Best case scenario: 2.5-3 months after Android 8.0 arrives (October/November 2017)
Sony Android 8.0 update
Sony’s decision to cancel its Concept for Android program is disappointing, but that doesn’t necessarily mean the company won’t still put out a developer preview of Android O before the official release from Google. Previews aside, Sony is actually getting better at updating its devices to new versions of Android, which is especially noteworthy because there are still a lot of them.
For the Sony Android 8.0 update we’d expect the Xperia XZ Premium to be at the top of the list. There’s a very real possibility that Sony could have a new flagship in time for IFA, just like LG and Samsung, but it’s pretty unlikely it would ship with Android O on board.
The Sony Nougat update first landed on the Xperia X Performance 99 days after Google released it, with the Xperia XZ update coming one day later. What’s perhaps more important though, is that Sony then pushed the Nougat update to even more current devices in the coming weeks, something that can’t be said of all OEMs after they get their first device over the line.
This a vast improvement over the Marshmallow update, which took five months to arrive for the Xperia Z5, Z4 Tablet and Z3+. Sony was admittedly going through a tough period at the time, so lets’ hope the company’s Nougat performance is more indicative of the new Sony approach to updates.
With this in mind, we could see the first Sony Android 8.0 update a little over three months following its official release. That puts it somewhere in the vicinity of November or December. One thing to keep in mind here is that Sony isn’t as weighed down by carrier delays as other manufacturers in the US – unfortunately because none of them seem to want to have anything to do with Sony.
Best case scenario: 3-3.5 months after Android 8.0 arrives (November/December 2017)
Motorola Android 8.0 update
Motorola has also been through a pretty tumultuous time of late, exchanging hands between Google and Lenovo, having its legendary moniker stripped and later reinstated and generally not seeming to know whether its coming or going. Some good things have managed to stay in place though, primarily the company’s ability to get out rapid updates.
Besides Motorola’s relationship with Verizon on the Droid range in the US, Moto phones typically get bought outright, meaning there’s no lengthy carrier delay for a lot of owners. But even with its carrier dependent Droid phones, Motorola still manages to get updates out quickly, a handy leftover from its time under Google’s wing and pared-back interface.
Motorola was the first OEM to get the Nougat update out in the US, delivering it to the Moto Z and Moto Z Force (including the Droid versions) after just 88 days. The international unlocked update rolled out a couple of days later, putting Moto well ahead of the competition.
The Marshmallow update was a similar story, with the Moto X Pure Edition getting it in just two months. Pure Editions are no longer a thing, but Motorola has shown it can get an Android update out within two to three months of Google. Giving the company the benefit of the doubt means the first Motorola Android 8.0 update could land in October, but we’re leaning a little more towards November.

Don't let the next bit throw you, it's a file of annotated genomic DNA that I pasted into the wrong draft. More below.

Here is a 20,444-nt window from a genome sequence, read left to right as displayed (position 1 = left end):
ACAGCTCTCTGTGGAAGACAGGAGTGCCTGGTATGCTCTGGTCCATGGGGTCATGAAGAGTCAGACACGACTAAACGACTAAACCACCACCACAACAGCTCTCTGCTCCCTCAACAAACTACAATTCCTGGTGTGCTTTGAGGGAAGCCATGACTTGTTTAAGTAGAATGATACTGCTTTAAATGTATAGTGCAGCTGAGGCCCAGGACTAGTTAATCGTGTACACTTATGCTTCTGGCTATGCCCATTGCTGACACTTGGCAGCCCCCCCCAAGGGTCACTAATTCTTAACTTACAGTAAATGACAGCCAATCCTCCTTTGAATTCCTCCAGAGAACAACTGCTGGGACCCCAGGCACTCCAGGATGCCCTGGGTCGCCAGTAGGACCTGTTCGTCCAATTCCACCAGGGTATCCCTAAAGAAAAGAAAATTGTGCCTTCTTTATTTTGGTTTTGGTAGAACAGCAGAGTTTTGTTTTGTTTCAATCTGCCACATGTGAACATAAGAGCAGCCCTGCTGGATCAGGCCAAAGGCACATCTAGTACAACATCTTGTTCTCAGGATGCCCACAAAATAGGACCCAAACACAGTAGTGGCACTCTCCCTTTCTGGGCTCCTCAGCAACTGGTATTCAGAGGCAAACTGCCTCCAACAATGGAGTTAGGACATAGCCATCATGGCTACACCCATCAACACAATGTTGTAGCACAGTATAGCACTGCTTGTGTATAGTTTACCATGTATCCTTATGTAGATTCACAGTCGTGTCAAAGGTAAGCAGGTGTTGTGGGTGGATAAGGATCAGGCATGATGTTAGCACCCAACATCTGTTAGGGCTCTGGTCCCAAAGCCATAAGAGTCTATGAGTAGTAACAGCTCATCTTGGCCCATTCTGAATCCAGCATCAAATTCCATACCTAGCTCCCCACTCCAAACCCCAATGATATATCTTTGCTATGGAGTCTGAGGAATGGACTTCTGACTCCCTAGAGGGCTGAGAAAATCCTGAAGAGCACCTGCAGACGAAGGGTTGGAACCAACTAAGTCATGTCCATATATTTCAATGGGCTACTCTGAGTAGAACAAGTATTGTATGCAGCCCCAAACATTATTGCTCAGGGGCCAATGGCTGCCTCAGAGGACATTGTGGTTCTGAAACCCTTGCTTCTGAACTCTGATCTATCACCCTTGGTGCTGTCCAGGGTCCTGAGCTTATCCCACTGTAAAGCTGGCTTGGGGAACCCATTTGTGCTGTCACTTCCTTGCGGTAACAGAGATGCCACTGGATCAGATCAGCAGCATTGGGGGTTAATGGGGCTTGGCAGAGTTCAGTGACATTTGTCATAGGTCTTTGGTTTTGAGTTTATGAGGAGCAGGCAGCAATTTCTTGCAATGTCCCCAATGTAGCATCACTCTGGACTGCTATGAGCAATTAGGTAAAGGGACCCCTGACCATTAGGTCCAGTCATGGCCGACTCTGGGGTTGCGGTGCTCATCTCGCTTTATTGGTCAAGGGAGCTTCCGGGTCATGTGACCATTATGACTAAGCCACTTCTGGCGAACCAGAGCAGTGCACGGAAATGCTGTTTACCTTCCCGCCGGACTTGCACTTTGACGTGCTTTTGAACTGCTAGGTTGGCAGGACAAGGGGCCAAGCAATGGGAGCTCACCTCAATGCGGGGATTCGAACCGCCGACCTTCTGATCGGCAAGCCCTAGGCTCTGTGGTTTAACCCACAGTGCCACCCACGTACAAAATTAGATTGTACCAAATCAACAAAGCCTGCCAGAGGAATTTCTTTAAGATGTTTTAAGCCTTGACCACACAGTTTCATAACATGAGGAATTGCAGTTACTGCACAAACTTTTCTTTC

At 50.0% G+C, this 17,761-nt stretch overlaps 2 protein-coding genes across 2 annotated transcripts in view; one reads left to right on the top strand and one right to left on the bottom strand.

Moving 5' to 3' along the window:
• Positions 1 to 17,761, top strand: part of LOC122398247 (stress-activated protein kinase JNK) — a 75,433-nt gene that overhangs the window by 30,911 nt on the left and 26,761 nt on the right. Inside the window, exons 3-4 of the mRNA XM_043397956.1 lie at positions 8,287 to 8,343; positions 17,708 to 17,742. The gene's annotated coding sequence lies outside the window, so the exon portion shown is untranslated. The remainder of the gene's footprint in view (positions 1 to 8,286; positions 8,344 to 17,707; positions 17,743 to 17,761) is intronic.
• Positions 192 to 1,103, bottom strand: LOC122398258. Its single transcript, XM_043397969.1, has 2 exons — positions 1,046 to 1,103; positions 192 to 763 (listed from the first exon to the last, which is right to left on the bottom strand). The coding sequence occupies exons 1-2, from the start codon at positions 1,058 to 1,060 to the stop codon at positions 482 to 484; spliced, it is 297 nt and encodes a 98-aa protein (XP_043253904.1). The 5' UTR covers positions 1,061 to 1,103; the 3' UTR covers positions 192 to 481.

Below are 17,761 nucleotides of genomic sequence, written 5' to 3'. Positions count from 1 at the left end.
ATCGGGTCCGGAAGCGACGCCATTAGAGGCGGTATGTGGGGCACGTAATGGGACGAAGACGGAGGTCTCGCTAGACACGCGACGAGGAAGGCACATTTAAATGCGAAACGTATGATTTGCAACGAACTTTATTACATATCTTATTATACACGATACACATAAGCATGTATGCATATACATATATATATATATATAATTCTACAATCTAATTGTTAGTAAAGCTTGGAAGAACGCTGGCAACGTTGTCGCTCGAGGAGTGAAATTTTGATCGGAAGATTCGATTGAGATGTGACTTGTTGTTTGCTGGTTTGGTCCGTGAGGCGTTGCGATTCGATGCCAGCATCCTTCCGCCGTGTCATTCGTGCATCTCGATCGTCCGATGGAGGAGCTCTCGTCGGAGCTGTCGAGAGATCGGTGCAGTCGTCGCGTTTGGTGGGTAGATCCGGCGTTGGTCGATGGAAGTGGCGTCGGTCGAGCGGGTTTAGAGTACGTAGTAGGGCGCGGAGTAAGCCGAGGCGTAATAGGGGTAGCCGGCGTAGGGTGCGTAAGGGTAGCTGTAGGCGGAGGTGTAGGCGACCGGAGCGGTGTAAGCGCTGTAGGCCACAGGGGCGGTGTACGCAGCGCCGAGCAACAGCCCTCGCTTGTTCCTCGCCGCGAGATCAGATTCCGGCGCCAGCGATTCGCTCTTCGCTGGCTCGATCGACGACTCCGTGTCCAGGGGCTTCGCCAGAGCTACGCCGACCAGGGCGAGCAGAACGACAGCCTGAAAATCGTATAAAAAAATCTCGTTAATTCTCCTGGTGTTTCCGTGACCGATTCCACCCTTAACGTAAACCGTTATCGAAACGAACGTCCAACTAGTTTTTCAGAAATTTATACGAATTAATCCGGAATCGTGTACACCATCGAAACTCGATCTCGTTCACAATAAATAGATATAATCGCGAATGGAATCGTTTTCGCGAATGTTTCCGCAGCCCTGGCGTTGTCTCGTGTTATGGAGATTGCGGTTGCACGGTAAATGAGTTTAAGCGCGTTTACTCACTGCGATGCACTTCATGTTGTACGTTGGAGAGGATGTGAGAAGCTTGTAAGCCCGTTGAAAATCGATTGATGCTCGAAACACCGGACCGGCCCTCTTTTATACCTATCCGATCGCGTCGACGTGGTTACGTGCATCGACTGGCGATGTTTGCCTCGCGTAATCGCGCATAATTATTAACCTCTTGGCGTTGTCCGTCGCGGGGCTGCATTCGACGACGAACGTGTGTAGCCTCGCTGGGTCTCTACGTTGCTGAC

Best case scenario: 2-3 months after Android 8.0 arrives (October/November 2017)
HTC Android 8.0 update
HTC has a pretty good comeback phone on its hands with the U11, even if its massive size and large bezels stick out a little in today’s skinny bezel-less landscape. The company was one of the first to start stripping away core features and moving them into Google Play, where they could be updated independently of a major firmware update.
HTC has proven itself to be one of the more forward-thinking Android manufacturers where updates are concerned, but being adventurous sometimes leads to issues. HTC was one of a few OEMs to temporarily shut down their Nougat update due to issues that only became apparent after the rollout had begun.
Bugs notwithstanding on the Nougat rollout, HTC got it out internationally after just 95 days, with it landing on the T-Mobile HTC 10 after 138 days. T-Mobile was also the first in the US to get Nougat out to the HTC One M9, taking another two and a half months to deliver that update.
By comparison, the Marshmallow update was all over the place (if generally very promising): the HTC One M8 Google Play edition was naturally very quick out the gate, followed a few weeks later by the Developer Edition of the HTC One M9 in December. Unlocked versions of the One M9 and A9 also got updated (to Android 6.0.1 rather than 6.0) in December and most carrier-branded versions in early January.
Times have obviously changed since the good old days of Google Play and Developer Editions, meaning HTC’s Oreo performance is probably more likely to match Nougat than Marshmallow. That gives us a date of around four and a half months for the HTC Android 8.0 update, putting it somewhere around December or January, depending on when exactly Android O officially drops.
Best case scenario: 4-5 months after Android 8.0 arrives (December 2017/January 2018)
Huawei Android 8.0 update
Huawei, like LG, sits a little outside the normal scope of Android updates because the company typically releases a device at the end of the year with the latest version of Android pre-installed. The Huawei Mate 8 had Marshmallow out of the box and the Mate 9 had Nougat on board.
Huawei also doesn’t have any carrier agreements in the US, selling its phones in the country unlocked. While that means there are no carrier delays imposed on Huawei’s update rollouts, the company doesn’t have the best track record where pushing updates to its US devices are concerned.
The first Nougat update pushed out by Huawei was to the Huawei Mate 8 and P9 in China, coming three and a half months after Google released it. The first US update, as far as I can tell, came to the Huawei P9 Lite in mid-January, five months after Nougat appeared, with the Mate 9 getting a patch in early March followed by the Amazon Alexa update a couple of weeks later.
It’s impossible to judge a timeline for the Huawei Android 8.0 update due to the company’s lack of focus on the US market, its habit of releasing updates for select international regions (but not all), dropping early access betas and promising updates that never arrive. The Huawei Mate 10 should arrive with Oreo on board, but that’s about as accurate a prediction as we can make.
Best case scenario: Your guess is as good as ours
If you’d like to see us add more OEMs to this list, hit the comments and we’ll gaze into our crystal ball for the next update!
from Android Authority http://ift.tt/2uzwMvF
via Blogger http://ift.tt/2swc3fr